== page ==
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Threat of government shutdown makes Republicans anxious

July 31, 2018

Republicans anxious about keeping control of Congress think it’s a bad idea, but President Donald Trump still says he’s willing to close the government over border security issues, including money he wants to build a promised U.S.-Mexico border wall.

“I would be willing to ‘shut down’ government if the Democrats do not give us the votes for Border Security, which includes the Wall!” Trump tweeted Sunday. “Must get rid of Lottery, Catch & Release etc. and finally go to system of Immigration based on MERIT!”

Trump returned to the idea after a meeting at the White House last week with House Speaker Paul Ryan, R-Wis., and Senate Majority Leader Mitch McConnell, R-Ky., where they were said to have agreed on the way forward on government funding for the budget year that starts Oct. 1.

McConnell told a radio interviewer last week that a shutdown so close to the Nov. 6 midterm elections won’t happen. McConnell acknowledged, however, that the border funding issue in particular was unlikely to be resolved before the balloting.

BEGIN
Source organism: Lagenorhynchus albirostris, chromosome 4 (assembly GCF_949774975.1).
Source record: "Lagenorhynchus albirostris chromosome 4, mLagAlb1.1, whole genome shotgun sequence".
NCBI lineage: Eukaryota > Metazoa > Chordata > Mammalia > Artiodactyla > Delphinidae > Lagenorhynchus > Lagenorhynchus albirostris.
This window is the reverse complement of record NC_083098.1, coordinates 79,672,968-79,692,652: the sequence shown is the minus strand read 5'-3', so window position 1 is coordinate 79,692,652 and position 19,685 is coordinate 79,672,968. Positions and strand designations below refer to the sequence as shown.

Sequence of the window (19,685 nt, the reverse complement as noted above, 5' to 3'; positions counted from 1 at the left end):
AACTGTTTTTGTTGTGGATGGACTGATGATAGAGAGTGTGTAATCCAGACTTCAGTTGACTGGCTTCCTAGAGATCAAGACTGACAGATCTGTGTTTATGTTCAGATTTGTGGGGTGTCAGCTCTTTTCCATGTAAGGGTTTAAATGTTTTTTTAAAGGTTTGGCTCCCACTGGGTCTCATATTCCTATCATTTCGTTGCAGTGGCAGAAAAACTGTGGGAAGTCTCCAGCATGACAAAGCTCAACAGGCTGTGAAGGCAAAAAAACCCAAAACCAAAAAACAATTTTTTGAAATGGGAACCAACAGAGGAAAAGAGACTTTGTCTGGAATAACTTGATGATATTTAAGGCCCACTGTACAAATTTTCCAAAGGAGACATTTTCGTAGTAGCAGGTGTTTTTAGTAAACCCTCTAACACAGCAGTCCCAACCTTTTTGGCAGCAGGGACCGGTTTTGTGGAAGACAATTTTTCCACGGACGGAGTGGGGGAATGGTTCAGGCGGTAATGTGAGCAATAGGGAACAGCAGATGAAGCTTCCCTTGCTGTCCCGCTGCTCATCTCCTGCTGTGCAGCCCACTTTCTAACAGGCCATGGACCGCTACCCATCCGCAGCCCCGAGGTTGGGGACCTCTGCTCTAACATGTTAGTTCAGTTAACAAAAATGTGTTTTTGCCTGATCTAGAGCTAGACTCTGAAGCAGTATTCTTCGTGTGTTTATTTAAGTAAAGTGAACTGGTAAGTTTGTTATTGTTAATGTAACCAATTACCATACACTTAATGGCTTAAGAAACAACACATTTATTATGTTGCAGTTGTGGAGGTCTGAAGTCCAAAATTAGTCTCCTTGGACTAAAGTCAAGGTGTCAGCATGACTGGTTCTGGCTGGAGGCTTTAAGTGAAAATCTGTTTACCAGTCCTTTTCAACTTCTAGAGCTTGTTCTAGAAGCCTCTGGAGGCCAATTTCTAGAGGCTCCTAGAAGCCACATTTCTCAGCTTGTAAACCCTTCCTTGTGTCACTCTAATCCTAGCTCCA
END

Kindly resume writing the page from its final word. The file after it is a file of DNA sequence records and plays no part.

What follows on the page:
Ryan said on Capitol Hill after the meeting: “The president’s willing to be patient to make sure that we get what we need so that we can get that done.” He added that money for the wall was “not a question of if, it’s a question of when.”

The White House did not immediately respond to request for comment on what may have changed since the meeting.

Trump has pledged to campaign aggressively, starting after Labor Day, to help Republicans retain control of the House and Senate, but GOP lawmakers don’t appear to be rallying to his side on this not-so-new idea.

Sen. Ron Johnson, R-Wis., chairman of the Senate Homeland Security and Governmental Affairs Committee, said Sunday on CBS’ “Face the Nation” that it would be unhelpful to shut down the government just before elections “so let’s try and avoid it.”

Trump campaigned on the promise of building a wall to deter illegal immigration and making Mexico pay for it. Mexico has refused.

Trump has gotten some wall money from Congress, and likely will get more, though the total is short of the $25 billion he has requested.

He also wants changes to legal immigration, including scrapping a visa lottery program. In addition, Trump wants to end the practice of releasing immigrants caught entering the country illegally on the condition that they show up for court hearings, along with shifting the U.S. immigration system to one based more on individual merit and less on family ties. Democrats and some Republicans have objected to those proposals.

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